Research Paper Volume 12, Issue 1 pp 138—155

Lycorine induces autophagy-associated apoptosis by targeting MEK2 and enhances vemurafenib activity in colorectal cancer

Man Hu1, , Zhaomin Yu1, , Peiyuan Mei2, , Jinxiao Li1, , Dan Luo3, , Haiming Zhang4, , Minfeng Zhou5, , Fengxia Liang5, , Rui Chen1, ,

  • 1 Department of Integrated Traditional Chinese and Western Medicine, Union Hospital, Tongji Medical College, Huazhong University of Science and Technology, Wuhan, China
  • 2 Department of Thoracic Surgery, Union Hospital, Tongji Medical College, Huazhong University of Science and Technology, Wuhan, China
  • 3 Department of Respiratory Medicine, Wuhan First Hospital, Wuhan, China
  • 4 Department of Oncology, Integrated Traditional Chinese and Western Medicine, The Central Hospital of Wuhan, Tongji Medical College, Huazhong University of Science and Technology, Wuhan, China
  • 5 Department of Acupuncture, Hubei Provincial Hospital of Traditional Chinese Medicine, Wuhan, China

Received: June 11, 2019       Accepted: December 5, 2019       Published: January 3, 2020
How to Cite
This article has been corrected. See Correction. Aging (Albany NY). 2020; 12:6488-6489 .  PMID: 32244227

Copyright: © 2020 Hu et al. This is an open access article distributed under the terms of the Creative Commons Attribution License (CC BY 3.0), which permits unrestricted use, distribution, and reproduction in any medium, provided the original author and source are credited.


Lycorine is a powerful anti-cancer agent against various cancer cell lines with minor side effects. However, the detailed mechanisms of its effects in colorectal cancer (CRC) remain unclear. In this study, we investigated the function and mechanism of lycorine against CRC both in vitro and in vivo. Molecular docking modeling was used to identify potential inhibitory targets of lycorine in CRC. Cell viability was measured using the Cell Counting Kit-8 assay, and apoptosis was measured using flow cytometry. Autophagosomes were examined using transmission electron microscopy and confocal microscopy. HCT116-derived xenografts were constructed to analyze the effect of lycorine in CRC in vivo. Using the CDOCKER algorithm, we determined that lycorine has four interactions with the conserved domain of mitogen-activated protein kinase kinase 2 (MEK2). This prediction was further confirmed by the degradation of phosphorylated MEK2 and its downstream targets after lycorine treatment, and MEK2 overexpression abolished lycorine-induced autophagy-associated apoptosis. Additionally, we revealed that the combination of vemurafenib and lycorine had better effects in CRC models in vitro and in vivo than monotherapy. Our findings identified lycorine as an effective MEK2 inhibitor and suggested that the combination of lycorine and vemurafenib could be used to treat CRC.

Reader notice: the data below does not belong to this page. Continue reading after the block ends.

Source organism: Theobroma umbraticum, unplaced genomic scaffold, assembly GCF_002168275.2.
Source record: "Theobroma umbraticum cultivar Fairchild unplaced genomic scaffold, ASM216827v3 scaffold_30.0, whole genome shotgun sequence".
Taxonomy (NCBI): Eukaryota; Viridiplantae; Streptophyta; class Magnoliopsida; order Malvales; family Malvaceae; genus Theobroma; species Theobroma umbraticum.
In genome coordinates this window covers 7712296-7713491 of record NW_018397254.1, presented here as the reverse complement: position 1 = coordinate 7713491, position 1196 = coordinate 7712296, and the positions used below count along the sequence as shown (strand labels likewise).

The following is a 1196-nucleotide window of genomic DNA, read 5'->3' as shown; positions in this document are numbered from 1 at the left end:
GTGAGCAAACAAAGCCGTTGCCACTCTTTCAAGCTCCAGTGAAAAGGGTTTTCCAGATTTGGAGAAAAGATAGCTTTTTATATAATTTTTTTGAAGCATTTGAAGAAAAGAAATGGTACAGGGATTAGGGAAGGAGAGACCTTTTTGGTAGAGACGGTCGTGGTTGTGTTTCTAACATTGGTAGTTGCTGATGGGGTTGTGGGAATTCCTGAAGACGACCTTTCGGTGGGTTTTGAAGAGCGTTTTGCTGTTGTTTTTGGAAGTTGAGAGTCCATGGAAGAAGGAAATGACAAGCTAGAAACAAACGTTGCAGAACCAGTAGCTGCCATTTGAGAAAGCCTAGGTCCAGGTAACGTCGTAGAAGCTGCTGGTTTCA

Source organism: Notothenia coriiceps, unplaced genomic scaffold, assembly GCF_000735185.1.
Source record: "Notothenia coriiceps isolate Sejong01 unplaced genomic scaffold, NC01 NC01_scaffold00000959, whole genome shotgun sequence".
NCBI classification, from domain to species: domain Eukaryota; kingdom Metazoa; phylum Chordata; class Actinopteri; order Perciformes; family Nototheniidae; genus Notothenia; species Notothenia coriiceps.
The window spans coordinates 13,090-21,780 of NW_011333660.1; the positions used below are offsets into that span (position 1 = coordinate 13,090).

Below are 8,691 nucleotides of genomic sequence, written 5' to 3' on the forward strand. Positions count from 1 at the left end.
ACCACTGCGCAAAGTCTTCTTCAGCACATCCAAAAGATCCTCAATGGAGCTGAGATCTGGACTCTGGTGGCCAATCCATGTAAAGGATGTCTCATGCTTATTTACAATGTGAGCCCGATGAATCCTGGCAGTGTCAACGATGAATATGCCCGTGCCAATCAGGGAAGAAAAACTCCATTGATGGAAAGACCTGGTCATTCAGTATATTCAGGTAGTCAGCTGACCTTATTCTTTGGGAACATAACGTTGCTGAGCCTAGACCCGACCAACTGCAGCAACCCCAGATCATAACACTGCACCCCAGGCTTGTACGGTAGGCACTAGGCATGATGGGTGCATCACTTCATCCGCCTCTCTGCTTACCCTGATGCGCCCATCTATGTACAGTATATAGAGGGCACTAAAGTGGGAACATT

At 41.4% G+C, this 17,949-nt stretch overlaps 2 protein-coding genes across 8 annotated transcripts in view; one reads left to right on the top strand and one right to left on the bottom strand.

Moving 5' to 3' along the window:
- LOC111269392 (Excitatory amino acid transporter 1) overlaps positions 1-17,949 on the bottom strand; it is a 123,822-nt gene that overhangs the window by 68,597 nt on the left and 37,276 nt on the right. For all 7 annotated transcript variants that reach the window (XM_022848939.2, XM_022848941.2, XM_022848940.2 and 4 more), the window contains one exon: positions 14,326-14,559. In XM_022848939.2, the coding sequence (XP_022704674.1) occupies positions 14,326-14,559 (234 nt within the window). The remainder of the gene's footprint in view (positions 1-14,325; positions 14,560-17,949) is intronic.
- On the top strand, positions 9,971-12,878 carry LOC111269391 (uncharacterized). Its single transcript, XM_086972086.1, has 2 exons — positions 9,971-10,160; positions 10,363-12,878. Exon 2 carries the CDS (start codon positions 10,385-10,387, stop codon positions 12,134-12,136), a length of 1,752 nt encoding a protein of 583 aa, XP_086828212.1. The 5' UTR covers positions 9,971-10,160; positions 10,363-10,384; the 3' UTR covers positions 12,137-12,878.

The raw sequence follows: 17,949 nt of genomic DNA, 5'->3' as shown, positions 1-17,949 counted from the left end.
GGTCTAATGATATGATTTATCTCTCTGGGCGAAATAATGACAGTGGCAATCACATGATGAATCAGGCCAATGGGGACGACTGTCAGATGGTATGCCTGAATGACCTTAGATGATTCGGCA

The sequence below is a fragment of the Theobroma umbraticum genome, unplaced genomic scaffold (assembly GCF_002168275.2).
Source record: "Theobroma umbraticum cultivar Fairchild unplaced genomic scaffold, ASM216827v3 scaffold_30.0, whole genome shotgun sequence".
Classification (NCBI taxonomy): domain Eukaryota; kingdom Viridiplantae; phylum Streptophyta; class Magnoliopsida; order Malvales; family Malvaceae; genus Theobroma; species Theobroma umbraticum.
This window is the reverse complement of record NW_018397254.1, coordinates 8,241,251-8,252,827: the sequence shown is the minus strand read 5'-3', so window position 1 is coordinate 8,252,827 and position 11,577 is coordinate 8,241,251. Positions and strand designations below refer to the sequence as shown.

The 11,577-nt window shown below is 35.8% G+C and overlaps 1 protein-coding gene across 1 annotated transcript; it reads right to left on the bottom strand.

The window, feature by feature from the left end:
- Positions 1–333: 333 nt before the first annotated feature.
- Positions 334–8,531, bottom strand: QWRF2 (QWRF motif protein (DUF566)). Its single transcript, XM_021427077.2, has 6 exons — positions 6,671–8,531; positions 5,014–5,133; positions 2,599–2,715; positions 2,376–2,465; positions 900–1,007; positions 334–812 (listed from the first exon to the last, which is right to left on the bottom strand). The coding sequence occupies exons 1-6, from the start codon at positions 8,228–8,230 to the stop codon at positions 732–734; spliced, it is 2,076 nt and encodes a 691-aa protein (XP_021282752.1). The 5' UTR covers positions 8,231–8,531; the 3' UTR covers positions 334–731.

CRC: colorectal cancer; MEK2: mitogen-activated protein kinase kinase 2; MAPK: mitogen-activated protein kinase; Bax: Bcl-2-associated X protein; TEM: transmission electron microscopy.